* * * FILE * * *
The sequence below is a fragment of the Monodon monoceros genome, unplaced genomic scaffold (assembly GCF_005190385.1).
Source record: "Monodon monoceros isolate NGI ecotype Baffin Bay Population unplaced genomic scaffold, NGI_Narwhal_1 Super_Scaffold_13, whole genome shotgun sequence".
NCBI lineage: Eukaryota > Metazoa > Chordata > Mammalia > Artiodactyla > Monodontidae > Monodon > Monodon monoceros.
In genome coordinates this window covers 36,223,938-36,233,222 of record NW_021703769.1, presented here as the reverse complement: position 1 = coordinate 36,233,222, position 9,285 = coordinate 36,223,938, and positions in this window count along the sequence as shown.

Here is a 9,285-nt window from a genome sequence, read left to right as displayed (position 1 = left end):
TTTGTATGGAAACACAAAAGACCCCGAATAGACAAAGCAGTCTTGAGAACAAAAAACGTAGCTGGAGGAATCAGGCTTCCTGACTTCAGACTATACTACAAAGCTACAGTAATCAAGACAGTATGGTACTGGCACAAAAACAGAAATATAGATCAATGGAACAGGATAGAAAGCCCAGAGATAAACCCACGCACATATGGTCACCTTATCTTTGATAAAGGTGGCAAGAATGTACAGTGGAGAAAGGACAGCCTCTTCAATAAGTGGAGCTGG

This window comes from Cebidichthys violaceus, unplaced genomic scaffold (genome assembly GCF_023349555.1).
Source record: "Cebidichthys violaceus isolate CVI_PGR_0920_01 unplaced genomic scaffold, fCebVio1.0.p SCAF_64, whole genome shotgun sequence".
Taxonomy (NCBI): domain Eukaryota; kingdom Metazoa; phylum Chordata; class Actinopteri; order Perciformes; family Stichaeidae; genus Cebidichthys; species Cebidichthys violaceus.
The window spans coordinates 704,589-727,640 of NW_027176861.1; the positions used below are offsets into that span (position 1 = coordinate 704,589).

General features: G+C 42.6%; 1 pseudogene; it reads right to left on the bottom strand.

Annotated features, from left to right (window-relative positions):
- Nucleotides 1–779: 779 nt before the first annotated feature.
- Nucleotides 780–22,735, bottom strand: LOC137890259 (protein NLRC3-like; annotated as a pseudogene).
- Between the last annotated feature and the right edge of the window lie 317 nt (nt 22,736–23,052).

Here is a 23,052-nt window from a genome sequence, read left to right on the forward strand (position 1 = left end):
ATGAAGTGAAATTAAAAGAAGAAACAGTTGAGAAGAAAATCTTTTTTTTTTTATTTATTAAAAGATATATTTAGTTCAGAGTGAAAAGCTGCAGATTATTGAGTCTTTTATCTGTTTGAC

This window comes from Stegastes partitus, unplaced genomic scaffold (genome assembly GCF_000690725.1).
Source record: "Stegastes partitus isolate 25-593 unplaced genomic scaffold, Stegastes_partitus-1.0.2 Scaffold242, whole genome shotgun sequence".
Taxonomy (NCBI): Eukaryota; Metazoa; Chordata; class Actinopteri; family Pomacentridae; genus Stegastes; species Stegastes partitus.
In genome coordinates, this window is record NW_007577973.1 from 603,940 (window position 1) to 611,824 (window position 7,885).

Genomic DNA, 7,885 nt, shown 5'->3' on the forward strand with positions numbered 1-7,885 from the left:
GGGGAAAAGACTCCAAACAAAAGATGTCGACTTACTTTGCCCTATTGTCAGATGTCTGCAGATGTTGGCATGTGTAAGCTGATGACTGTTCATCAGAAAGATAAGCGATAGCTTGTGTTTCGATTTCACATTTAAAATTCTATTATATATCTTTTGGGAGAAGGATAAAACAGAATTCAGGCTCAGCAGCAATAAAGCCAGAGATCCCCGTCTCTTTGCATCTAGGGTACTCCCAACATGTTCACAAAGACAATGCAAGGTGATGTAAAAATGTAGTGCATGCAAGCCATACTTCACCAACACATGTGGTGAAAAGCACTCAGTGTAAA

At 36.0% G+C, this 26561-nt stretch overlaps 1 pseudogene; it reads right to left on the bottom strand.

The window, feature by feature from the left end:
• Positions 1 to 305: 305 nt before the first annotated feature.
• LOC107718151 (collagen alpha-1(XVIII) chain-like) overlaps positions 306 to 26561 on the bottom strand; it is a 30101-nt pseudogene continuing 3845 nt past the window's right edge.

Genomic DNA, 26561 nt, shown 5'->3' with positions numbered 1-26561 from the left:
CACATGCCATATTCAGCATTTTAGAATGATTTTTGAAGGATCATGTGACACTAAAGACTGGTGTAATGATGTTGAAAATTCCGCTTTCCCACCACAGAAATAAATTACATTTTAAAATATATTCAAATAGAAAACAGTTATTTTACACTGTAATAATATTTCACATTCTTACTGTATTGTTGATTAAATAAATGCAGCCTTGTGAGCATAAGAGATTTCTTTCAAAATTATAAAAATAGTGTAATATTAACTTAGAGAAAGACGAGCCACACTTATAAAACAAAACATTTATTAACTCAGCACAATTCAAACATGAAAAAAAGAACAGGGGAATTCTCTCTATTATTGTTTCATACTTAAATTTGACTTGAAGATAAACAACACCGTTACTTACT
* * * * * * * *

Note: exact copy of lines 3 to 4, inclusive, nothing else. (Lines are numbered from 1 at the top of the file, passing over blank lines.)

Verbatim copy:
NCBI lineage: Eukaryota > Metazoa > Chordata > Mammalia > Artiodactyla > Monodontidae > Monodon > Monodon monoceros.
In genome coordinates this window covers 36,223,938-36,233,222 of record NW_021703769.1, presented here as the reverse complement: position 1 = coordinate 36,233,222, position 9,285 = coordinate 36,223,938, and positions in this window count along the sequence as shown.